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Embracing Technology: The Strategy of Strategy

Now that the entire world seems to be adding mobile, digital, social and other various avenues to their marketing mix, I bet you’ve thought about doing the same with yours. With all of the new technologies that are presenting themselves, it can be tough to figure out which way you should go, why, or maybe even more importantly, how?

Unless you’ve been living under a marketing rock over the past few years, you’ve probably heard that the biggest concept preached about when entering any new area of marketing is to develop a strategy before you jump in. This, of course, is exactly what you should do. The problem many keep being faced with, and those that are successful have conquered, is that before you can lay out a strategy, you have to sort through all the choices available to you. With so many options, it’s no wonder that just getting to the strategy stage is a colossal task. That’s why you need to have a strategy for creating a strategy.

Now, here are all of the facts that you may have heard about.

Social media seems to be taking over. Facebook has almost 900 million users now, and one out of every 10 Internet visitors goes to YouTube. There are also over 10 million users on Twitter and Pinterest grew 429% just from September to December in 2011. These numbers are hard to ignore.

What about the other technologies taking hold? There are over 300,000 apps in the App Store according to Apple, and that doesn’t even count the proprietary apps being built for internal uses only. People scanned QR codes 5 times more in 2011 than they did in 2010, and since 2008 there has been a 2000% growth in companies offering their websites in a mobile-based version.

So which way do you go? Start tweeting? Start a Facebook page? Build a mobile website? What about building a cool swiping app to sell, if not give away?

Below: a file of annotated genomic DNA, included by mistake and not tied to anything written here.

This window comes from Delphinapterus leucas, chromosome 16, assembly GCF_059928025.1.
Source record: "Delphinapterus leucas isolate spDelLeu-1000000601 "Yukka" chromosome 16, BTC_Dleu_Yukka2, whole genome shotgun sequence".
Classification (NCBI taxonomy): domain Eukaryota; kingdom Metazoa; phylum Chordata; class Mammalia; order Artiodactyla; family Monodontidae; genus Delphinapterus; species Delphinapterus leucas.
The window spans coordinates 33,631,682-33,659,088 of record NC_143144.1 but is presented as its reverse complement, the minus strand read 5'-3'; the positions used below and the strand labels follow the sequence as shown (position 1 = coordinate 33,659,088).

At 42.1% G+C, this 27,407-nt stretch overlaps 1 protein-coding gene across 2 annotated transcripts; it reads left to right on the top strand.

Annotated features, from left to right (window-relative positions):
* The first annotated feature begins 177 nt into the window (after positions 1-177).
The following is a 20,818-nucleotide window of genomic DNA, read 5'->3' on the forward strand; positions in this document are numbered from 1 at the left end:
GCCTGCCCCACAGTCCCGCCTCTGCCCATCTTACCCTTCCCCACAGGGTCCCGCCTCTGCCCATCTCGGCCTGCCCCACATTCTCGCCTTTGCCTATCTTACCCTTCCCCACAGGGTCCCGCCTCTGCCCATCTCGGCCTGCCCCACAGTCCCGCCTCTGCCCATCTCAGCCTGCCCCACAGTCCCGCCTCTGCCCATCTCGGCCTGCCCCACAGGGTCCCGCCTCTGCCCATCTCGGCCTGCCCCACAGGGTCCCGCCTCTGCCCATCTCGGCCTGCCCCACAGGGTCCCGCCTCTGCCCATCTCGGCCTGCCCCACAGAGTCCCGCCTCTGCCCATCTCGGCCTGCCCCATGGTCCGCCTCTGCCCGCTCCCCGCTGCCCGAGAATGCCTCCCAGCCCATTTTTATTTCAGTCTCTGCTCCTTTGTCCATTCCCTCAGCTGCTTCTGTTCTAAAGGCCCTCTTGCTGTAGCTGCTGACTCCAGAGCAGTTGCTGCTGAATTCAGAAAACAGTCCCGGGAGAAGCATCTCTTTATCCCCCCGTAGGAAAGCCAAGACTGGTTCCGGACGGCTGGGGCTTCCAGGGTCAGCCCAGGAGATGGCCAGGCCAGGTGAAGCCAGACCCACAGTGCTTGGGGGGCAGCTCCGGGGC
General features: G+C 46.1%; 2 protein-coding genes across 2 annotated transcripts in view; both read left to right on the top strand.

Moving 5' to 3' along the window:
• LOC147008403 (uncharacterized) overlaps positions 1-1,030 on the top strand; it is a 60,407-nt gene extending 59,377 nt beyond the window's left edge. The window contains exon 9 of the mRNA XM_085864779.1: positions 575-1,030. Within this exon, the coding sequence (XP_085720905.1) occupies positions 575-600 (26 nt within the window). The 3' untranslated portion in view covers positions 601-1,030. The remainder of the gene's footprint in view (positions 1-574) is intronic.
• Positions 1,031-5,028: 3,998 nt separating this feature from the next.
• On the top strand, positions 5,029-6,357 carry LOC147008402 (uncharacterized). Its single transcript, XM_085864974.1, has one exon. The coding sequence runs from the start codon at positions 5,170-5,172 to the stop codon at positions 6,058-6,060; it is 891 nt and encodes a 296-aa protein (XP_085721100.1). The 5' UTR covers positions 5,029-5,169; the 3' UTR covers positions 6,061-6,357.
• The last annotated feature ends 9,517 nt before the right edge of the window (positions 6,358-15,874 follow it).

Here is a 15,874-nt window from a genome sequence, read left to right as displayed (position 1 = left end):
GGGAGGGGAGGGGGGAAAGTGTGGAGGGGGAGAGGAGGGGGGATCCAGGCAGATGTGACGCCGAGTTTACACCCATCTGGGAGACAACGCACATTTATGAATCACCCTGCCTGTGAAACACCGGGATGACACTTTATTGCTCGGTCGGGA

First, develop a strategy to tackle this. And you know what, here it is:

Do the Research. Find out what your customers are using with a survey or an analytical service. Either way, find out as much about your core audience and let them tell you what you should do. If you find that your core audience are savvy phone users and have smart phone capabilities, a mobile site may be the way to go. Find out what THEY want more than what YOU want to do.

Measure the Benefits. Put some numbers to what the benefits would be to take on a new path in your marketing plan. If you believe that creating a fan page and maybe even advertising on Facebook would bring in 5% more sales a year, then take inventory of that. Of course, this takes a little bit of imagining what you think you could accomplish. But you have to visualize your goals, right?

Account for the Costs. If you have done some small HTML work in the past, this DOES NOT mean you know how to build an App. In fact, they are completely different animals. Figure out the costs of adding these features into your efforts. If you believe that you can bring in 10% more sales by producing a viral video strategy, but it will cost you the farm, that may not be the way to go.

Take an Interest. Point blank, if you do not WANT to do something, chances are you will probably do it poorly. If you are not interested in getting involved in the Twitter world, then don’t waste your time trying to fake it. People will know. And it won’t work out so well in the end.

The point here is that you have to strategize about the channels you want to get involved in before you can strategize how to market within those channels. How many time have you seen a business create a Facebook fan page and put a link on their site that says “Friend Us” only to find out that’s where it stops because the business is stretched too thin. That doesn’t really promote anything now does it?

Sit down.


Then… you can really strategize.

By Modern Postcard

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